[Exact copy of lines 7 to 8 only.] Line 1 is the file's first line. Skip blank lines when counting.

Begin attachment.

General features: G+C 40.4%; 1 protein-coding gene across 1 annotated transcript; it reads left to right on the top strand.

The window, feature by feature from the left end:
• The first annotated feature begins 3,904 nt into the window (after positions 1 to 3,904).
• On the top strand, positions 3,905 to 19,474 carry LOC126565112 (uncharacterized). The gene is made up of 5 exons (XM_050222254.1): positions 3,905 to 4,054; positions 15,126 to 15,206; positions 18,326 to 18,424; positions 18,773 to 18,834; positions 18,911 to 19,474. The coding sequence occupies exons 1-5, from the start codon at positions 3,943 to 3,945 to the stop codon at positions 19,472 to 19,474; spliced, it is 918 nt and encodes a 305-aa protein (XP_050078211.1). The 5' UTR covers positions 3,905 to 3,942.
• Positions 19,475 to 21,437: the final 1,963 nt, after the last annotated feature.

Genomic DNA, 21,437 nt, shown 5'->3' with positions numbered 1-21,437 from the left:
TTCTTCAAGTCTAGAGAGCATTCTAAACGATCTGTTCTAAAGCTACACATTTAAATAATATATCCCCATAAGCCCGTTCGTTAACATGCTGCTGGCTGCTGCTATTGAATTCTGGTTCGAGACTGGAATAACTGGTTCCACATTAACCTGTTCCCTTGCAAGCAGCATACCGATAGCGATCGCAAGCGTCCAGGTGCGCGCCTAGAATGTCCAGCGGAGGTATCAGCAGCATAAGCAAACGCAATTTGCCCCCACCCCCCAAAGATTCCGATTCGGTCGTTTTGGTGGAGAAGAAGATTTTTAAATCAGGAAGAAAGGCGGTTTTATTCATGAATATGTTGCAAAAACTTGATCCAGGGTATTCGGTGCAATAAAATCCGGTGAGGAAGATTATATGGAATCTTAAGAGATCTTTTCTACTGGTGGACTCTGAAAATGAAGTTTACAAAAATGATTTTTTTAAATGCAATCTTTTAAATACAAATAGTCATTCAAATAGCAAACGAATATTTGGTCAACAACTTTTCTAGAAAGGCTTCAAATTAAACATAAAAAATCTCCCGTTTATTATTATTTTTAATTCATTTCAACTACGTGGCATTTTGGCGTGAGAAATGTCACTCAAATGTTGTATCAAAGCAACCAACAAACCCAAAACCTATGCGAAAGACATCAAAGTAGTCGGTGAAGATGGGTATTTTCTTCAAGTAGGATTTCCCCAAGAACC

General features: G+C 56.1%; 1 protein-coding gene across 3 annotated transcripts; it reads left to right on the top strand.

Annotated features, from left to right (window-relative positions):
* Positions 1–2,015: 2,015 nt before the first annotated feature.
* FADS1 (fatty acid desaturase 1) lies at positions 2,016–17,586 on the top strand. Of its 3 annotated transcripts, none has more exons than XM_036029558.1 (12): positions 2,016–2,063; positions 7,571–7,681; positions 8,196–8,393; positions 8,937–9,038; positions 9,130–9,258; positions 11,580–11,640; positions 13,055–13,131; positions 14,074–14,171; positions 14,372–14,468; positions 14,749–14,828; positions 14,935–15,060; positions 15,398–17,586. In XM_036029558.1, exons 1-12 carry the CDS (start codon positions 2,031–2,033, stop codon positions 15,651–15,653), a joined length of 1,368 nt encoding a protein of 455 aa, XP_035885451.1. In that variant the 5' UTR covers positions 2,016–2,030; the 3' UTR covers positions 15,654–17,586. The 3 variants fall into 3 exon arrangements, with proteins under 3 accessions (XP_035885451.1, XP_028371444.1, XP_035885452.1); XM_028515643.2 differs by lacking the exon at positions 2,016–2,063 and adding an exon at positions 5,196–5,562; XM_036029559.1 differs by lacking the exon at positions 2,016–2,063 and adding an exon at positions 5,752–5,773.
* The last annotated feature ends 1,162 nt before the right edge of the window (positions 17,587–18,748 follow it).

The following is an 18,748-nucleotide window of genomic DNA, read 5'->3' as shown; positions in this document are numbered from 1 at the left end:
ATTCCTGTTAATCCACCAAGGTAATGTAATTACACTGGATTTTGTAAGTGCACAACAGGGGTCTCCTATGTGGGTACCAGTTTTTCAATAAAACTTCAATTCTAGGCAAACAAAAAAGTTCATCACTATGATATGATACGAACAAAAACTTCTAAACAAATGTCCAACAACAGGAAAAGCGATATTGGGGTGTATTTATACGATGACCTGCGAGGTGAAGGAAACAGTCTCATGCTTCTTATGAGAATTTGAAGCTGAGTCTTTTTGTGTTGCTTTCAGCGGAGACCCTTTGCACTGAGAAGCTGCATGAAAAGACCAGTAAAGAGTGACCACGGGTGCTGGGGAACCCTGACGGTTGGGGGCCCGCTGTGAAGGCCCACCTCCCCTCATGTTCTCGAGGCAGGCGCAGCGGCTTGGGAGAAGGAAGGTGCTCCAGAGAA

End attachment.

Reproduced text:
TTCTTCAAGTCTAGAGAGCATTCTAAACGATCTGTTCTAAAGCTACACATTTAAATAATATATCCCCATAAGCCCGTTCGTTAACATGCTGCTGGCTGCTGCTATTGAATTCTGGTTCGAGACTGGAATAACTGGTTCCACATTAACCTGTTCCCTTGCAAGCAGCATACCGATAGCGATCGCAAGCGTCCAGGTGCGCGCCTAGAATGTCCAGCGGAGGTATCAGCAGCATAAGCAAACGCAATTTGCCCCCACCCCCCAAAGATTCCGATTCGGTCGTTTTGGTGGAGAAGAAGATTTTTAAATCAGGAAGAAAGGCGGTTTTATTCATGAATATGTTGCAAAAACTTGATCCAGGGTATTCGGTGCAATAAAATCCGGTGAGGAAGATTATATGGAATCTTAAGAGATCTTTTCTACTGGTGGACTCTGAAAATGAAGTTTACAAAAATGATTTTTTTAAATGCAATCTTTTAAATACAAATAGTCATTCAAATAGCAAACGAATATTTGGTCAACAACTTTTCTAGAAAGGCTTCAAATTAAACATAAAAAATCTCCCGTTTATTATTATTTTTAATTCATTTCAACTACGTGGCATTTTGGCGTGAGAAATGTCACTCAAATGTTGTATCAAAGCAACCAACAAACCCAAAACCTATGCGAAAGACATCAAAGTAGTCGGTGAAGATGGGTATTTTCTTCAAGTAGGATTTCCCCAAGAACC

General features: G+C 56.1%; 1 protein-coding gene across 3 annotated transcripts; it reads left to right on the top strand.